The future of nuclear weapons might not be huge and mega destructive but smaller, tactical, and frighteningly, more common. The U.S. Air Force is investigating more options for “variable yield” bombs — nukes that can be dialed down to blow up an area as small as a neighborhood, or dialed up for a much larger punch.
The Air Force currently has gravity bombs that either have or can be set to low yields: less than 20 kilotons. Such a bomb dropped in the center of Washington, D.C., wouldn’t even directly affect Georgetown or Foggy Bottom. But a Minuteman III missile tipped with a 300-kiloton warhead would destroy downtown Washington and cause third-degree burns into Virginia and Maryland.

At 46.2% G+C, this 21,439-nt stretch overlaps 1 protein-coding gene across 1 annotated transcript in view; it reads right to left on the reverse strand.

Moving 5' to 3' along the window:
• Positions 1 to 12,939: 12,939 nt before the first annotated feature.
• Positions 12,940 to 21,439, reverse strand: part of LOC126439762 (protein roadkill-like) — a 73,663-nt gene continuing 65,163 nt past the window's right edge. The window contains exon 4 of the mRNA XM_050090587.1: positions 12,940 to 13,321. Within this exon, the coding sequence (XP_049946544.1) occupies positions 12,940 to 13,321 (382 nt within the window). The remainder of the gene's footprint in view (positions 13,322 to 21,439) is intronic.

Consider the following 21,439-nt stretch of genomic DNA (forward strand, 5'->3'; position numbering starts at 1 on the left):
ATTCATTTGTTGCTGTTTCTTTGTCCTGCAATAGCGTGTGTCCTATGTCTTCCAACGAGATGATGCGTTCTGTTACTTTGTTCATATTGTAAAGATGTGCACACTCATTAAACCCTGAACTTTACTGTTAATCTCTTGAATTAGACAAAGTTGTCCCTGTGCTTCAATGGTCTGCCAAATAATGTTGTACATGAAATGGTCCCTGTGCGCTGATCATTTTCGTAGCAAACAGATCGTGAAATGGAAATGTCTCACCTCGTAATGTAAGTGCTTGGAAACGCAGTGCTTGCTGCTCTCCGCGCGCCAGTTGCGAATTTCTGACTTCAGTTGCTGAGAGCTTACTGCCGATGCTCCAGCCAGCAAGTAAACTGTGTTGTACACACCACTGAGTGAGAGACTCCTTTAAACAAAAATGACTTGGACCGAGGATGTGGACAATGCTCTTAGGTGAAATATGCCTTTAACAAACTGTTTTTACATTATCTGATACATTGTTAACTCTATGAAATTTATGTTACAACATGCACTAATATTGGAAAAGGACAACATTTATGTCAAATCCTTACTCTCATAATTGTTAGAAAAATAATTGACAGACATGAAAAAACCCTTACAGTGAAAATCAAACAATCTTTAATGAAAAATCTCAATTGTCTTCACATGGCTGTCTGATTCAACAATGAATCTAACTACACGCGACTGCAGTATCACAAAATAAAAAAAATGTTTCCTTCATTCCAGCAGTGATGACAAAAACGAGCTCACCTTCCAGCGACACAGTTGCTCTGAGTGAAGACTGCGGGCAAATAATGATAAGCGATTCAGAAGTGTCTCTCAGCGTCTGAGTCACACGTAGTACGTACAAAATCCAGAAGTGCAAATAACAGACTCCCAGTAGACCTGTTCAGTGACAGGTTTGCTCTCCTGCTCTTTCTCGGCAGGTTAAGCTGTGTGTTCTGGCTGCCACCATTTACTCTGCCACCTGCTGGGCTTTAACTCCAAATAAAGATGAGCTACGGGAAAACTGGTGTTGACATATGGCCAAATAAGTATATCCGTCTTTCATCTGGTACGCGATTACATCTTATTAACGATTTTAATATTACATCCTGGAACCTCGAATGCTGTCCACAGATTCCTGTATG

Throughout much the Cold War, the thinking in Washington and especially Moscow was that bigger yields was better: the more destruction, the more deterrence. This thinking drove the Soviet Union to build the most powerful bomb ever, the Tzar Bomba, whose 100,000 kilotons, detonated over DC, would burn Baltimore.
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